“When I was seven, candy would have motivated me, or a chart on my refrigerator,” she said. “Now things that would incentivize me would be being able to do things on my own independently of my family, which is something I had to work for.”

Sophia stressed the importance of compromise, and trusting adolescents to make responsible decisions. “Ultimately, I know it’s my health,” she said.

Amy Ohmer added that, as a parent, it is critical to stop scolding and start empathizing.

“We don’t say enough to our young people that what they’re doing is tough,” she said. “We need to remind them of what’s happening that’s positive in their life.”

Communicating with patients

Asked how researchers can better communicate with young patients, Sophia recommended that they tailor communications to the patient’s age and maturity level, and that they ensure the patient is informed throughout the process.

“I’ve been in studies where I felt informed at the beginning, but I wasn’t informed throughout,” she said. “[Patients] need to understand what’s going on throughout the whole process and be informed of the results.”

iCAN representatives reminded researchers to keep the patient first in mind when developing materials. They recommended putting the most important information front and center, providing clear timelines so patients get a better sense of the level of commitment involved, and thanking participants and informing them of the impact they have had. Finally, they encouraged the use of newer technologies to communicate with young people, meeting them where they are.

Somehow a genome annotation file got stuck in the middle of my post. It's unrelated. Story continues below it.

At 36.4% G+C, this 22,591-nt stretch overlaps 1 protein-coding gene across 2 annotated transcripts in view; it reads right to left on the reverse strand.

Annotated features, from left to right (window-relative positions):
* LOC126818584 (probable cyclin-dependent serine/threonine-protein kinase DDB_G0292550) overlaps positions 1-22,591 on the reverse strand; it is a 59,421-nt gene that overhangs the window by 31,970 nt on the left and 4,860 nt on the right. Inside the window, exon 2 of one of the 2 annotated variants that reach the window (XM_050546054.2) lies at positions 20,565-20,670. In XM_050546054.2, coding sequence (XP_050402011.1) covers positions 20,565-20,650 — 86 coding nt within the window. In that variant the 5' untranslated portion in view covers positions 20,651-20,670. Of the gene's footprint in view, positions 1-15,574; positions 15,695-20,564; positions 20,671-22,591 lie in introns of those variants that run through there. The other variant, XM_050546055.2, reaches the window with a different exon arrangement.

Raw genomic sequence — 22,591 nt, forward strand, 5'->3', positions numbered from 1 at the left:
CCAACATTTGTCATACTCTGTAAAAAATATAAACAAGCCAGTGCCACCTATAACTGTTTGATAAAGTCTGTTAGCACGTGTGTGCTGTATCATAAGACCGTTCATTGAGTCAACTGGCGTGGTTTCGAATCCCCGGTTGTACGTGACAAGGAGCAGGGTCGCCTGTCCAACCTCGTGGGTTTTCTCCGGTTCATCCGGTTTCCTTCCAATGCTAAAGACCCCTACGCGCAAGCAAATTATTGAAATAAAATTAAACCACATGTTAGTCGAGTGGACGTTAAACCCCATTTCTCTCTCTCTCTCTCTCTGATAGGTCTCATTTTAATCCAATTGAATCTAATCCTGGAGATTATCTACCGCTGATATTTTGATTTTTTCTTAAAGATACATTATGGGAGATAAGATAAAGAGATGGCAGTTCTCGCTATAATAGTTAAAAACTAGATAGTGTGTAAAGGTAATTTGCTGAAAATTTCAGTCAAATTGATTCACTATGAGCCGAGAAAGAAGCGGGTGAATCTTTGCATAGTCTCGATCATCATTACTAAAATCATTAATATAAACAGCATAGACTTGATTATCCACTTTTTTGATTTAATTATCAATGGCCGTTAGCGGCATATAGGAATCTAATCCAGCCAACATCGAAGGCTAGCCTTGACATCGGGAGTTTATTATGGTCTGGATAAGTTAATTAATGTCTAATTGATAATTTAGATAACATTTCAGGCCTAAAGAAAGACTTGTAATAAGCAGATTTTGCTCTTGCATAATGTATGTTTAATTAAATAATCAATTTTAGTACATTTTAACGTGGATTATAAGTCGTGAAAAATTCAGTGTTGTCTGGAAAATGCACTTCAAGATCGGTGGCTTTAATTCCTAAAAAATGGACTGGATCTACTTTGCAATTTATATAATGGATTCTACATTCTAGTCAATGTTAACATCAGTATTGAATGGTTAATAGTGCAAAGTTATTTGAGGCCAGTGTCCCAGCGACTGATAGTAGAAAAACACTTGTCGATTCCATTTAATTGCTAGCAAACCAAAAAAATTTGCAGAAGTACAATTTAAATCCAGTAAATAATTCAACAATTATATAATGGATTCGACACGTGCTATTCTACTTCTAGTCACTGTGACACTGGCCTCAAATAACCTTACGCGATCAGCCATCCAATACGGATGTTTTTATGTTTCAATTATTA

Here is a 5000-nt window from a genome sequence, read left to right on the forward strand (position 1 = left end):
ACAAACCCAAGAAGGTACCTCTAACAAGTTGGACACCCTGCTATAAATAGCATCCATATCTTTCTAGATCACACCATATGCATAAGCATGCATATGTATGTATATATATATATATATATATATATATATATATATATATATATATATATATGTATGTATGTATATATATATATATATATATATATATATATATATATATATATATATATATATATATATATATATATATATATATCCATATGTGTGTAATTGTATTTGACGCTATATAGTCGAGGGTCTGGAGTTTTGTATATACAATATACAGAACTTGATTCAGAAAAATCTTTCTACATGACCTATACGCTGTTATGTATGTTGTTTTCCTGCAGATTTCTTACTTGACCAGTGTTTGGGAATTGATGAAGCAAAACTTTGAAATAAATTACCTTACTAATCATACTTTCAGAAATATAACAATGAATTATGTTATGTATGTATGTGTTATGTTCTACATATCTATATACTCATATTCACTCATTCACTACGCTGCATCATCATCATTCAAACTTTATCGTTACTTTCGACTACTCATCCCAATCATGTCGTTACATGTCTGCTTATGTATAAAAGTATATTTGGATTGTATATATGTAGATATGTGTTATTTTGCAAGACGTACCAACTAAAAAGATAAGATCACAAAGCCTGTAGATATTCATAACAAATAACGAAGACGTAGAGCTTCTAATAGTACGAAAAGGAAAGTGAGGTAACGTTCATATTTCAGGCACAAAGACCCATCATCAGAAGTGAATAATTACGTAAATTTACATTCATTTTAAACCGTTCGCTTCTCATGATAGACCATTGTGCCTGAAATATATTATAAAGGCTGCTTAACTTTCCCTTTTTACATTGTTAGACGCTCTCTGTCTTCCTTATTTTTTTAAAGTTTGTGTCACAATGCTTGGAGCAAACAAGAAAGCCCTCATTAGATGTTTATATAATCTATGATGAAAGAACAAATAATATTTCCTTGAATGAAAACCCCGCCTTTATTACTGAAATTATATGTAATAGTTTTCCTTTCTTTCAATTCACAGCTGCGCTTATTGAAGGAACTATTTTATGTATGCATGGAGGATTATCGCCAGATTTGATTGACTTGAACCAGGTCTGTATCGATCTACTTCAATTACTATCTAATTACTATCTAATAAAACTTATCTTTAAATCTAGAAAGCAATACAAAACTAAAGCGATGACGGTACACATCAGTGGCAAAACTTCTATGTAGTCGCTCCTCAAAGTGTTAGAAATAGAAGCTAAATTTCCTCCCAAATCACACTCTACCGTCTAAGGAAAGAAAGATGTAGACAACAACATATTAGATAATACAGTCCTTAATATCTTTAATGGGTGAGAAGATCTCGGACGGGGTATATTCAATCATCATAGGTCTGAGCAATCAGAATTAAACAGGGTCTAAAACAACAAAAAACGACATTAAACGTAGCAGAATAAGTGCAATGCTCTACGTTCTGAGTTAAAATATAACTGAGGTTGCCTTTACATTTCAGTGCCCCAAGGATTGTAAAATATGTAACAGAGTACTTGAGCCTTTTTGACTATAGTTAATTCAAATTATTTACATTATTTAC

“We are the future, and we are going to be the biggest return on your clinical research investment,” Reece concluded.

Learn more about the 5th Annual iCAN Research & Advocacy Summit in Kansas City, Mo., June 24-28.

 

PTN to host symposium at PAS Meeting

The Pediatric Trials Network (PTN) will host an informational symposium on Sunday, April 28, from 7:30 – 11:00 p.m. at the annual Pediatric Academic Societies (PAS) Meeting in Baltimore, Md. Register today to learn about the PTN’s contributions to child health and its unique perspectives as a network of more than 100 pediatric clinical research sites across the globe.

The symposium will begin with a brief overview of the PTN and the Best Pharmaceuticals for Children Act (BPCA), which aims to encourage the pharmaceutical industry to perform pediatric studies to improve labeling for medical products used in children. Perdita Taylor-Zapata, Pediatric Medical Officer at the NICHD, and Kanecia Zimmerman, Assistant Professor of Pediatrics at the Duke University School of Medicine, will provide opening remarks.

Three presentations will follow:

  • Matthew Laughon of the University of North Carolina at Chapel Hill and Kelly Wade of the Children’s Hospital of Philadelphia will provide real-world applications of PTN’s work and discuss the impact of clinical research in practice.
  • Parents and adolescent participants in the International Children’s Advisory Network (iCAN) will participate in a panel discussion on how researchers can better engage with participants and caregivers.
  • Janice Sullivan of the University of Louisville will spotlight partnering opportunities and work being done within and across research networks.

The symposium will conclude with a discussion of future opportunities for the PTN and pediatric research by Perdita Taylor-Zapata.

PTN Evaluates Systemic Exposure of Timolol as Treatment for Infantile Hemangiomas